How the Texas Deep Freeze Affected Manufacturing
For nearly a week, the State of Texas was absolutely shellshocked by rolling blackouts, power failures, and freezing temperatures as it weathered extreme winter conditions. Amidst the peak of the turmoil, the White House declared it a disaster, sending FEMA into the region. Now, while the health and wellbeing of Texas residents is slowly recovering from the fiasco, it’s becoming apparent how much economic damage also took place. Manufacturing is bearing the burden of significant losses that could take months to make up.
The deep freeze at a glance
Back-to-back severe winter storms hit Texas February 10-11 and 13-17, bringing with them high winds, heavy (for the region) snowfalls, and freezing temperatures. As a result, the capacity of Texas’ power grid was stretched and, eventually, failed. At the peak of rolling blackouts, more than 4.3 million homes and businesses in Texas were without power for days at a time.
The result of the grid failure was, in and of itself, a perfect storm. Frozen natural gas lines and instruments were the primary cause for failure; however, the grid itself also wasn’t appropriately winterized. Of the grid’s 67,000-megawatt wintertime capacity, 46,000 megawatts were unavailable.
The cost of winter’s bane
Aside from the extreme devastation caused by lack of power — including death, injury, property damage, and lost revenue for small businesses — manufacturing suffered mightily in the failure of Texas’ power grid.
According to a report from Mexico’s National Council of the Maquiladora and Export Manufacturing (INDEX), the biggest issue for manufacturers actually comes from across the border. Factories in Tamaulipas, Chihuahua, and Nuevo Leon suffered when Texas began limiting natural gas supplies. These cities are home to factories producing everything from auto parts to electronics, which have since halted production. Lines for GM, Mazda, and Volkswagen were shut down.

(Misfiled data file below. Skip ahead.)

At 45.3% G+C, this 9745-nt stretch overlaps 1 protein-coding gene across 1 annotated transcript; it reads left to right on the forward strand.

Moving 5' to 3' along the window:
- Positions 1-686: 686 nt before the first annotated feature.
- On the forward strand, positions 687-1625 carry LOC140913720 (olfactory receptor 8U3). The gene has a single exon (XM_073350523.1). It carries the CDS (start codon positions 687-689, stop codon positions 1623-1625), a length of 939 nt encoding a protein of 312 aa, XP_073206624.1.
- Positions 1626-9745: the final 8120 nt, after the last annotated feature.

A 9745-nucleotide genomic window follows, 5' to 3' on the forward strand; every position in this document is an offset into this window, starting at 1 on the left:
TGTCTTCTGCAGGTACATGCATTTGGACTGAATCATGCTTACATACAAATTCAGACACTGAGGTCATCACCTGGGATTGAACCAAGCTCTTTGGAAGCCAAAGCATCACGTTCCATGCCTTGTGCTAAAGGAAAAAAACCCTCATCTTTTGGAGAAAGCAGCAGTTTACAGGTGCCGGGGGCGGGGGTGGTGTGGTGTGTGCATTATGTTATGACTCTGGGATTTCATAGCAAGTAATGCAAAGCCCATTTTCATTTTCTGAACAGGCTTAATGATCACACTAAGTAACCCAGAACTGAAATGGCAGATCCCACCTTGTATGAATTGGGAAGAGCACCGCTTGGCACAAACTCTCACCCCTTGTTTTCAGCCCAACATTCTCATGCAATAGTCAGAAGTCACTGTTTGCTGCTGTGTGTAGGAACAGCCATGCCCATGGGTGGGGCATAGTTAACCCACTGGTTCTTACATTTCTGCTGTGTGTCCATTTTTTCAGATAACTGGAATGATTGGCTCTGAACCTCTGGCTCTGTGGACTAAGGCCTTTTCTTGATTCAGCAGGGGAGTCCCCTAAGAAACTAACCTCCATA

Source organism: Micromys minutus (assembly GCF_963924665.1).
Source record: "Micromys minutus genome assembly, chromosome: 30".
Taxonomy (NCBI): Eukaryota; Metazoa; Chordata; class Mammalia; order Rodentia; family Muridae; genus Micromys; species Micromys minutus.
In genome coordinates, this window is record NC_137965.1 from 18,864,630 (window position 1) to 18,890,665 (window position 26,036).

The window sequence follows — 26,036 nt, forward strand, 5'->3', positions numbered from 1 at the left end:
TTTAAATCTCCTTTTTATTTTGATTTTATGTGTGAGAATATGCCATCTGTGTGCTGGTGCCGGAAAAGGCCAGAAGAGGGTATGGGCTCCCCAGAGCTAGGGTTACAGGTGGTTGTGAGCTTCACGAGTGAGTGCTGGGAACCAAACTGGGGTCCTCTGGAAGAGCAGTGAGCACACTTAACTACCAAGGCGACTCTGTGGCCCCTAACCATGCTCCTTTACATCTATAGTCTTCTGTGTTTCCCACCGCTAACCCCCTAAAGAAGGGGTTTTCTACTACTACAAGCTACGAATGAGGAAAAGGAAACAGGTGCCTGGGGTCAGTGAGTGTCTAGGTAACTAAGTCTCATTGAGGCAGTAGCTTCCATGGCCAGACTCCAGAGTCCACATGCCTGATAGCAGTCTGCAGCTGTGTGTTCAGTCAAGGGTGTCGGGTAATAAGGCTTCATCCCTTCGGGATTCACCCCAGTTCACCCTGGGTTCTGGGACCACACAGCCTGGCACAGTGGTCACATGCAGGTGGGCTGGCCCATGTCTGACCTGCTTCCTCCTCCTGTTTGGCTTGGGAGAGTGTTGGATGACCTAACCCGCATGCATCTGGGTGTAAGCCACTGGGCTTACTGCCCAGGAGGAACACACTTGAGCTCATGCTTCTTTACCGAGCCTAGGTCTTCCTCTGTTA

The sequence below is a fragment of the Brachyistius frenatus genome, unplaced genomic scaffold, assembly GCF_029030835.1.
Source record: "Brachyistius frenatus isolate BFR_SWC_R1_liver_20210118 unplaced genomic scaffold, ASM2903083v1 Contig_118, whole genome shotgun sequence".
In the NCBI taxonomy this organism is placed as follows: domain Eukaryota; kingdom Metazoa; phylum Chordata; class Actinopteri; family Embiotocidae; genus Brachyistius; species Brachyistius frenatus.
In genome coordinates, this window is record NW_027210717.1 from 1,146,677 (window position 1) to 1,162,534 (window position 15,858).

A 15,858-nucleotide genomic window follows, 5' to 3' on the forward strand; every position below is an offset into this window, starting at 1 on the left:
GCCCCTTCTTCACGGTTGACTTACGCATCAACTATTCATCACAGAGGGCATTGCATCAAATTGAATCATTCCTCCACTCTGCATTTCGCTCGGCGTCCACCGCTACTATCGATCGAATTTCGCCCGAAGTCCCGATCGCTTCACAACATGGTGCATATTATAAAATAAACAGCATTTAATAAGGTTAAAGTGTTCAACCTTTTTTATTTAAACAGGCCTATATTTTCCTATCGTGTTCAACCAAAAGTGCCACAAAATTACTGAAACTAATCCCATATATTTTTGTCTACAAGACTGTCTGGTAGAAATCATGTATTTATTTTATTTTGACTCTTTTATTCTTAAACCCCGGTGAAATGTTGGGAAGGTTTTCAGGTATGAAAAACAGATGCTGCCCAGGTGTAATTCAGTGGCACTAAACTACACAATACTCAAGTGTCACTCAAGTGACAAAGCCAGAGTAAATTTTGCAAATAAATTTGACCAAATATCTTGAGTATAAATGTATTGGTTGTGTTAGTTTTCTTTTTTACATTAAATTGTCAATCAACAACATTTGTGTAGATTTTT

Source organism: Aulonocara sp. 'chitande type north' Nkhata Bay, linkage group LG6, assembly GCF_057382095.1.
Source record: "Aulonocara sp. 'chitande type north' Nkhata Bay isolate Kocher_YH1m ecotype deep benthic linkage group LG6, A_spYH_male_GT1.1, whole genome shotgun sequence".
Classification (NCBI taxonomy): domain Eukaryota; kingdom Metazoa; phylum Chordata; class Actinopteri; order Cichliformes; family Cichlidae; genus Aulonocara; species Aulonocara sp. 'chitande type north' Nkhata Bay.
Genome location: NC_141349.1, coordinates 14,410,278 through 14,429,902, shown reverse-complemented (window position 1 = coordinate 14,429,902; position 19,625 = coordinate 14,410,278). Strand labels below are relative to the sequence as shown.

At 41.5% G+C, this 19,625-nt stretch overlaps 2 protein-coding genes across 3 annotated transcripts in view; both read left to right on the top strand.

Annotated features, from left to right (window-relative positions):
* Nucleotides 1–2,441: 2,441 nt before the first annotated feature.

In Texas itself, the disruption is even worse. Approximately 28% of technology giant Samsung’s overall production capacity is in Texas (Austin). Dutch semiconductor producer NXP also has significant presence in Austin, and was similarly affected by the outages. From technology, to automotive, to healthcare and beyond, Texas’ status as a manufacturing hub was cast into disarray with the loss of reliable power. And the calculations of loss are still coming in.
An avoidable setback
The Texas Deep Freeze couldn’t have come at a worse time. Supply chains for many of the industries affected are already on shaky ground, and the case for reshoring efforts has suffered a strike from a situation that, by all accounts, could’ve been avoided through proper foresight and winterization of the power grid.
Nevertheless, there is a small but prevalent silver lining. This tragedy highlights the need for infrastructure reinvestment — especially if it’s going to support increasing demand from companies considering reshoring. Texas’ power grid is disconnected from the national grid system — a prospect that is almost certain to change following this event. Moreover, a rise in standards for infrastructure maintenance could provide the stable foundation needed to prevent another deep freeze or similar situation in the future.
Texas has already proven itself as a viable manufacturing hub. While devastating, the Deep Freeze could be the catalyst for change that makes it an even more appealing place for domestic manufacturing expansion in the future … provided there’s a lesson learned.